It’s official: The Detroit Auto Show is in full-blown crisis. BMW’s decision to ditch Motown’s 2019 show—in a city that’s already seen defections from Mercedes-Benz, Mazda, Land Rover, Tesla and most ultra-luxury brands—makes it clear that Detroit’s decades-long reign as the nation’s preeminent auto show is at an end.
The Drive had it right just a few months ago, when I called out January’s North American International Auto Show—the most boring and irrelevant auto showin my long career of covering Detroit—as largely a fraud. We got it even more right when I argued that, to survive, Detroit must swallow its pride and move its show to fall—specifically, to October. That move would put Detroit front-and-center as the first major American show of each new model year. As things stand, Detroit is being blitzed by the competition; and not only traditional show cities, but also the tech-media-heavy Consumer Electronics Show (or CES) in Las Vegas. Here’s what we said then:
It’s become obvious that Detroit must move from its January time slot to stay relevant and revive its once-prime position. October would be the ideal month because it’s the traditional beginning of a new model year. It would come on the heels of Frankfurt in September, but well before the LA show and CES, encouraging automakers to introduce the most important North American cars in Detroit. And journalists and attendees from around the world would see Michigan weather at its crisp, fall-color best, rather than a depressing Arctic tundra with perilous roads and the constant threat of flight delays and cancellations.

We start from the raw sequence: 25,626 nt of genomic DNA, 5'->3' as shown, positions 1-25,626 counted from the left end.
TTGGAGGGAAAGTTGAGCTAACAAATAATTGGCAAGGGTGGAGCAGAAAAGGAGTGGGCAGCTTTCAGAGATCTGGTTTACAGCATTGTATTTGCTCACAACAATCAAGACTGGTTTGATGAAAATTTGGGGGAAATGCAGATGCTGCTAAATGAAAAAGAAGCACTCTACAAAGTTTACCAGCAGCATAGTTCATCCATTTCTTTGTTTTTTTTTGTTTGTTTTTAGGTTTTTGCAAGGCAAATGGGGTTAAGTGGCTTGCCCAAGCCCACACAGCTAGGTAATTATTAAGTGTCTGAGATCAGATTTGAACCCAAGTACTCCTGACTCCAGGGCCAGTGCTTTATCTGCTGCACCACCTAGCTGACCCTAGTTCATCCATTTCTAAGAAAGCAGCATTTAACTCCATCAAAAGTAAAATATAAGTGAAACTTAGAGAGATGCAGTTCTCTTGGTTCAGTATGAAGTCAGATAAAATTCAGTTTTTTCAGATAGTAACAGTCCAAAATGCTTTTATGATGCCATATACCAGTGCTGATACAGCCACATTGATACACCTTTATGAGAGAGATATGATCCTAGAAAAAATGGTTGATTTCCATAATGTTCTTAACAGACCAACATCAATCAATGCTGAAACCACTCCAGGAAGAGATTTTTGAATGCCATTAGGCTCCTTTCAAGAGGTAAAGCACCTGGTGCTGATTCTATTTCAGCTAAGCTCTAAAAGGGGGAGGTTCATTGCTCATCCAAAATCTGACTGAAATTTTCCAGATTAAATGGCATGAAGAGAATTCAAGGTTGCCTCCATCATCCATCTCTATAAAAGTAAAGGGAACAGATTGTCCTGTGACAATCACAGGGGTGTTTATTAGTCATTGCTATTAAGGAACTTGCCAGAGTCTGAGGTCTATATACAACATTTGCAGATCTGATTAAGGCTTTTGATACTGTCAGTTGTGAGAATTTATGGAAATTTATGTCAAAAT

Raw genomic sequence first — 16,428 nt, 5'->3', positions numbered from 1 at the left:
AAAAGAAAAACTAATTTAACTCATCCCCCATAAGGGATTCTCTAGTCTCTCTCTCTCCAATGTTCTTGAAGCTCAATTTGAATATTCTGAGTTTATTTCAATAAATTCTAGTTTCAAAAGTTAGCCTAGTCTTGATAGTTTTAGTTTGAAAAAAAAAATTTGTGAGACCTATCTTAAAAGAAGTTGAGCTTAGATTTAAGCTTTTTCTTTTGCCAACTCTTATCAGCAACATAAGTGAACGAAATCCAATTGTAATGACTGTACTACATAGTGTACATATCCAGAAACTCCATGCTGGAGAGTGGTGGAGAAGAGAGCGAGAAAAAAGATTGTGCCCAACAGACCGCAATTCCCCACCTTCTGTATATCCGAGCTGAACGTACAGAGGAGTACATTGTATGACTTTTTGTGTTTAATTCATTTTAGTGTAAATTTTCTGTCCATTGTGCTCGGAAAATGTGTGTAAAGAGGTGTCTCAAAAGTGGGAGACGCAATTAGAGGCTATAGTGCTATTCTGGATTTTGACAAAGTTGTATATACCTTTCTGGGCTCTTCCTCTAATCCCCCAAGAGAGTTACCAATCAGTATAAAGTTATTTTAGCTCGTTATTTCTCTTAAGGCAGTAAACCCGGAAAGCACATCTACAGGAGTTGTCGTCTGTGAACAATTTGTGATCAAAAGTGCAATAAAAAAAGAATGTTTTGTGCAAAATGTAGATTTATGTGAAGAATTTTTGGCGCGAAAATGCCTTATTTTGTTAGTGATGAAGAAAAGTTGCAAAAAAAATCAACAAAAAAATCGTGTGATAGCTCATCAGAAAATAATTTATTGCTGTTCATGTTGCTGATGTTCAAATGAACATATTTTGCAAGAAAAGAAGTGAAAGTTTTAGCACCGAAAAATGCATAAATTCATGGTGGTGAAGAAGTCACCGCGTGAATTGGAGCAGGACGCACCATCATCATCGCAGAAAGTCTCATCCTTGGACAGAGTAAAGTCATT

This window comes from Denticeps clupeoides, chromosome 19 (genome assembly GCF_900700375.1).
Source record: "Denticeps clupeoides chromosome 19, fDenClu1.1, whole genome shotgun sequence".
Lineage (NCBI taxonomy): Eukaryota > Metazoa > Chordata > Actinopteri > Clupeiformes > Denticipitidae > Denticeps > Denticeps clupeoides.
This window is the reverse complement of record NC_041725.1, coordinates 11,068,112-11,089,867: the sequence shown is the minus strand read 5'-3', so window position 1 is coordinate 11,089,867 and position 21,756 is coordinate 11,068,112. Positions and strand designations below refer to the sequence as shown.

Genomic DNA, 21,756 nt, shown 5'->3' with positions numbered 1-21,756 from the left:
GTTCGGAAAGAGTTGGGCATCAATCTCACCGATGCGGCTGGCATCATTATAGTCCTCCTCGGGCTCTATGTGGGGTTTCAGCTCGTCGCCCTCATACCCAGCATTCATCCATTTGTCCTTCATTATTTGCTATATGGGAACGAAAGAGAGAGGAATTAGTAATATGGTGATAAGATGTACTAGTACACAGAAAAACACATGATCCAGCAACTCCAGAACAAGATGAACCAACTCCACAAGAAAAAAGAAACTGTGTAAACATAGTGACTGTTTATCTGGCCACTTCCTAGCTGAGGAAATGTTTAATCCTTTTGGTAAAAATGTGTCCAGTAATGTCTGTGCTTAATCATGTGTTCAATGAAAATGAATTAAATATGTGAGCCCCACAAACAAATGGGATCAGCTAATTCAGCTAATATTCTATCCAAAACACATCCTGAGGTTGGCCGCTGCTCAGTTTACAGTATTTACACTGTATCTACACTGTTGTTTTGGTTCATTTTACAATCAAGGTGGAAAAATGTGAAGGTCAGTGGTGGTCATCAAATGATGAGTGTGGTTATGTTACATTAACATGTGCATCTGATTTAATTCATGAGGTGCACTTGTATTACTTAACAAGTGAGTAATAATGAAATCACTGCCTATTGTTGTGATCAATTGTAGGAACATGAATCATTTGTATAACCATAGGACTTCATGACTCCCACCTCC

Apparently, Detroit show organizers have seen the autumn light. (Hey, maybe they do read The Drive). As first reported by The Wall Street Journal, the Detroit Auto Dealers Association will vote in coming weeks on a plan to move the show to October, beginning in 2020. People familiar with the plans specifically cited the desire to move Detroit out of CES’s increasingly long shadow, and—wonder of wonders—the possibility of staging outdoor exhibits or events. That switch would require a contract renegotiation with the city’s Cobo Center, which has an $11.8 million contract to stage the show through 2025.
I’d emphasize that the problem isn’t about public attendance, especially in my hometown of car-crazy Detroit. More than 800,000 people bought tickets for the 2018 show, up nearly 10 percent over 2017. Whether it’s Detroit or Beijing, auto shows are still ideal one-stop shops for consumers who want to kick the tires of multiple brands’ vehicles, or car fans who just want to dream. But just as Amazon is driving brick-and-mortar businesses into irrelevancy or bankruptcy, the Internet has sucked some of the fun, surprise, and newsworthiness from the media’s auto show coverage. By the time the car company CEO whisks the sheet off a new model, the “news” is already old news, with cars often long-since exposed by enterprising journos. It doesn’t help that automakers increasingly tease or leak their own material, or stage “off-site” reveals away from convention centers, hoping to garner more coverage with splashy debuts—and free-flowing booze—in rented studio space, warehouses, or other, hipper venues. Automakers themselves have only so many marketing dollars to throw around, and they’re increasingly deciding to spend them in places other than traditional car shows.